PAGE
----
The $150k Problem with Courtesy

Posted by Kevin Thomas on September 19 , 2018

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Below is an excerpt from the White Paper, "The AI (R)Evolution of Enterprise Security"

What may seem like a small problem, tailgating or piggybacking through entryways can lead to an array of larger, and much more costly, safety concerns. In a survey done by IPVM, 61% of respondents said they either do nothing about tailgating or have soft measures in place to deter the activity.

In a 2015 survey done by Boon Edam Inc., more than 50% of enterprise security executives surveyed on the costs and risks associated with tailgating believed a security breach resulting from tailgating would cost the company anywhere from $150,000 to “too high [of a cost] to measure.”

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In the same survey, only 15 percent of respondents said they were currently tracking tailgating incidents regularly. “While surveyors believe security breaches due to tailgating are on the rise and are deploying several strategies to combat tailgating, the big surprise is that roughly three quarters of respondents are not tracking tailgating occurrences, which could be a way to report on effectiveness or ROI and develop improvement strategies,” results of the survey said.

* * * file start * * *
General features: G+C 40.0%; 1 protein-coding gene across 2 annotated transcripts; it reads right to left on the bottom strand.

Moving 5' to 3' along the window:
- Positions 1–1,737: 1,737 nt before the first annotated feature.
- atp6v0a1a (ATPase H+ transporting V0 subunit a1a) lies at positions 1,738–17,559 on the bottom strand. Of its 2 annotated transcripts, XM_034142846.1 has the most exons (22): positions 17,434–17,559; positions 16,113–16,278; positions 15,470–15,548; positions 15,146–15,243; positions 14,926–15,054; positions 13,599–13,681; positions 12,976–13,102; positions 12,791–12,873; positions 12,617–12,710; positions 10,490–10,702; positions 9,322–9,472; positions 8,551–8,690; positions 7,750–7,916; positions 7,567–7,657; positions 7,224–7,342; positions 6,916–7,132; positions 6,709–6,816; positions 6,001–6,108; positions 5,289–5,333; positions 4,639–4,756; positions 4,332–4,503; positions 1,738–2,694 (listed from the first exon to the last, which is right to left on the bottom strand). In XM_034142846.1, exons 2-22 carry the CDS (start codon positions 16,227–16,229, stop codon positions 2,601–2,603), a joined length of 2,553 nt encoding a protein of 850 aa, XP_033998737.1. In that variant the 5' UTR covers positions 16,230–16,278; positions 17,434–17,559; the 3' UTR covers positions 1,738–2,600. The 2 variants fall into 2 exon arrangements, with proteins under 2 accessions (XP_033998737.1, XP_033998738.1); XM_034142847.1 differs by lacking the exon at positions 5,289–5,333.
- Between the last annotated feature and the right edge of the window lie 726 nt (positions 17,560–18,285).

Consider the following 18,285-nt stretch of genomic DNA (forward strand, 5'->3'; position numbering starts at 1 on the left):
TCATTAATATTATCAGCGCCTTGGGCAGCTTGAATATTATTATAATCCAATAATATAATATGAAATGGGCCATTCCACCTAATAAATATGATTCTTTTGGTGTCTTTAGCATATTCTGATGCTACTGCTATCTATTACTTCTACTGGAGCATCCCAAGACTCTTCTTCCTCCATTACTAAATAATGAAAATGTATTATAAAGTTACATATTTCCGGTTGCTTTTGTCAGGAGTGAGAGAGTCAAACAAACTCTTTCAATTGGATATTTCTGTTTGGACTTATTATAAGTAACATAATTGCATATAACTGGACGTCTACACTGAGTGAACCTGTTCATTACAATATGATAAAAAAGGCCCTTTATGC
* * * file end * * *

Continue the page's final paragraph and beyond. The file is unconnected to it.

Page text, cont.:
It could just be as simple as someone trying to be courteous and holding the door open for the person behind them. Or, passively granting a third-party vendor entrance without verifying credentials, but instead granting them access to the facility because of their uniform. The risks are obvious. From sabotaging equipment, stealing assets, planting a USB or chip to intercept data over wifi, to committing a violent crime, tailgating is not something security executives can take lightly.

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And what about badge access gates? That same bad actor could have swiped an employee’s stolen badge-access card and made it through the trusty gates at the front door or other restricted areas of the facility. Without facial verification and live alerts pertaining to tailgating, the badge access security measure is toothless and far too easily overcome. Facial recognition used in watchlists, safelists, blocklists, should be a crucial component to any modern day security solution and is a force multiplying feature of AI-powered offerings.

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Topics: Artificial Intelligence, IT Security, AI, Physical Security, Video Analytics, Face Recognition, Public Safety, facial recognition, Deep learning, Machine learning, Enterprise Security, White Paper, tailgating

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